CERRITOS, Calif. – This was the irony: the best testimonials for the organization came from those who had undergone the most pain. In an ideal world, the kind of victimization and abuse that an elderly couple and a woman had undergone would not have happened; but when they narrated their stories and spoke of how SAHARA had not only helped but empowered them, the support group had the audience members readily pulling out their credit cards to pledge funds for its operations.
With fundraising as its central goal, Sahara’s 28th Annual Gala held here Sept.14 at the Cerritos Performing Arts Center netted more than $350,000.
The event was headlined by Indian American Congressman Ami Bera (D-Calif.) who put in one of his rare community-related public appearances in Southern California. In support of the bid to raise funds he said, “Of communities and people that have much, much is asked. And when you are asked, you have to step up.”
Speaking of the rising incidents of elder abuse, domestic violence and the stigmatization of mental health issues, he said, “While we are the most affluent community in America we also know that there are lots of members of the South Asian community that are hiding in the shadows.” Bera said, “organizations like Sahara allow us to have those conversations which say you are not a victim, you are a survivor.”
The politician also pledged: “I have made it my mission that when we reauthorize the Violence Against Women Act, to make sure I am looking to see if there is anything there talks about the Asian American woman because in every community, every issue is not the same and I want to make sure the resources are there for our community.”
Bera’s role in public service might have been informed at an early age. In the tribute that was paid to his recently deceased mother Kanta – from the podium by his father Babulal and in an audio-visual presentation – it was clear that public spirit ran high in the household. The family has sponsored 300 relatives from India and Africa and Kanta Bera urged them into higher education, mostly at Cal Poly Pomona. A teacher herself, she nurtured and vested in those in need.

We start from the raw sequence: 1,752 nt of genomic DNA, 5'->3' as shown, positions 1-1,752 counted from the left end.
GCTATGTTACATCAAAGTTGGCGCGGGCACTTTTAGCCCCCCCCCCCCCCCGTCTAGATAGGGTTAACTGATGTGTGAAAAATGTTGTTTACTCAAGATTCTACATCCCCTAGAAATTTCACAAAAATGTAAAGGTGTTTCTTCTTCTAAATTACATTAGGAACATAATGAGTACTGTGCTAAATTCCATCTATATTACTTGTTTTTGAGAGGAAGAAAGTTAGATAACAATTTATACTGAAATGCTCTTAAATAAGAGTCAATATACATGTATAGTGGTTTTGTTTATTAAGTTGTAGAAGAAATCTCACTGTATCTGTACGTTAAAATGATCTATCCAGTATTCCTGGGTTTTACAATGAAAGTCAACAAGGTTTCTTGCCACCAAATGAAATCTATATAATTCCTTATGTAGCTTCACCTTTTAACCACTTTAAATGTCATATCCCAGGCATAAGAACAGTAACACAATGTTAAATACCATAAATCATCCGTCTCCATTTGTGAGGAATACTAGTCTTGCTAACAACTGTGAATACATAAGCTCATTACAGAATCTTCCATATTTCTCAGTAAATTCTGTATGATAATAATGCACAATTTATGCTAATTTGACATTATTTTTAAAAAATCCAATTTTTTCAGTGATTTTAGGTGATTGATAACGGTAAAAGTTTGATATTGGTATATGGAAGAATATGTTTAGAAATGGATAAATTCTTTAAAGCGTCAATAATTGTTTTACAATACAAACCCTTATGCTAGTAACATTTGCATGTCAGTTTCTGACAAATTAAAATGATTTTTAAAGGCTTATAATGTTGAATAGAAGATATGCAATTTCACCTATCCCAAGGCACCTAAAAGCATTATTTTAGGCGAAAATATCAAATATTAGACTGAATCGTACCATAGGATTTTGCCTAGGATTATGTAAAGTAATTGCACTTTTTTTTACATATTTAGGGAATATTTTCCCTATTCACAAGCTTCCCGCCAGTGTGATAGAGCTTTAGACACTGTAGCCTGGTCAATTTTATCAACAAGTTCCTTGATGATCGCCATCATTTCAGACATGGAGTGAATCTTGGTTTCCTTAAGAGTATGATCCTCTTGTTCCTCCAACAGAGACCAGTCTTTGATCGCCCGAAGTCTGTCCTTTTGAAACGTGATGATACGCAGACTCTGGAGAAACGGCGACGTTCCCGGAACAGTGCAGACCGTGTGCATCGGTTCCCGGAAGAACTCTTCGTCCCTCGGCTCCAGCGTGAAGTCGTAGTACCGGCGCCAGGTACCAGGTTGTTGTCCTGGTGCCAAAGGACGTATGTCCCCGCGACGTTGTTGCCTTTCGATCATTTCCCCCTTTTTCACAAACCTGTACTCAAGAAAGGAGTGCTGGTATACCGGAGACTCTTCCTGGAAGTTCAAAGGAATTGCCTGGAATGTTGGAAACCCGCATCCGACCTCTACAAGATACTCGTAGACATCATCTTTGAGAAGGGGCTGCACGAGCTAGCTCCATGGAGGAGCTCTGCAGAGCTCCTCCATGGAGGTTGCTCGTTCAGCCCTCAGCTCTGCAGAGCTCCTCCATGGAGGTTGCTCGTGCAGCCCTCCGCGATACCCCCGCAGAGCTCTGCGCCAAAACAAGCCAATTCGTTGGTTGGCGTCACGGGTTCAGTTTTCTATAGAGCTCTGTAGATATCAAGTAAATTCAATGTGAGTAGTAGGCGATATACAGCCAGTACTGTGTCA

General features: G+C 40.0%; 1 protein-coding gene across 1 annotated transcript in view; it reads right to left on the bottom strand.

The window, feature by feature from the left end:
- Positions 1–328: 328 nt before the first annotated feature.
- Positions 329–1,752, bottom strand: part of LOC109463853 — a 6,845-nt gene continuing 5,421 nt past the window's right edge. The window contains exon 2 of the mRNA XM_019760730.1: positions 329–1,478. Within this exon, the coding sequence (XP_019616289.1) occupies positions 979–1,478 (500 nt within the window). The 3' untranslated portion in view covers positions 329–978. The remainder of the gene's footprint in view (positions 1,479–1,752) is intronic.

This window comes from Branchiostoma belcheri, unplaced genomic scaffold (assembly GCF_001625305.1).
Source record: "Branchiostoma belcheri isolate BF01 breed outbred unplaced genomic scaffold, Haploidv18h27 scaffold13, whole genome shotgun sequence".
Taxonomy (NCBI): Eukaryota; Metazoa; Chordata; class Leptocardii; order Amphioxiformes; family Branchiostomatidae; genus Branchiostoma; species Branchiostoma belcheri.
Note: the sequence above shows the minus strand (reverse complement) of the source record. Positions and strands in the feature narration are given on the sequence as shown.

Earlier, the event opened with SAHARA president Brinda Gandhi and vice president Miji Vellakkatel reiterating the services the organization provides – free clothing, food, shelter, therapy, legal services, employment and transportation help – saying that people come as “victims” but leave as “survivors, empowered and independent.”
Executive director Marilyn Neece told the audience, “With your support we are the arms of safety and security for the community.”
Indeed, the group’s culturally sensitive and linguistically specific services have couples like the Shahs, who at the event told the audience emotionally, “we are nothing without SAHARA.” Kanhaiyalal Shah, 84 and his wife Ranjanbala, 81, immigrated to the U.S. in their 60s and were abused at work, not paid their wages properly, and, among other things, were also saddled with hundreds of thousands of dollars in unpaid medical bills of their daughter. SAHARA found housing, paid their bills and supported them.
There was also a moving story by an anonymous victim who narrated her pain-filled journey from being an independent working woman to being abused and closeted by her husband and, finally, with SAHARA’s aid, becoming free and independent again.
Asha Gandhi, the director of shelter, who helped both parties, as been with SAHARA for seven years. She told India-West, “I am never stressed when I am dealing with clients. I feel like I am learning more about myself. People want many things or want to go to places like Kailash, but for me, if I can put a smile on a person’s face, its everything.”
She went on to say, “Respect is the most important thing for a person and if we can give them that, the smile follows.” Gandhi said she tries to abide by the motto, “Don’t expect anything, just keep doing what you can.”
To meet needs like this, SAHARA is dependent for about 47% of its funds from donors. At the gala, the major contributors included the Babulal Bera family, the Sarva Mangal Family Trust, Chugh LLP, the Tarsadia Foundation, Wells Fargo Bank and CIBC Private Wealth Management. Others pledged from $100 to $5,000. Monies was also raised through a silent auction, travel packages and a guitar signed by the Rolling Stones.
The event was emceed by comedian Dan Nainan who riffed on his Indian-Japanese ethnicity and drew the most applause for his Donald Trump impersonation. Dinner was catered by Dilliwala restaurant.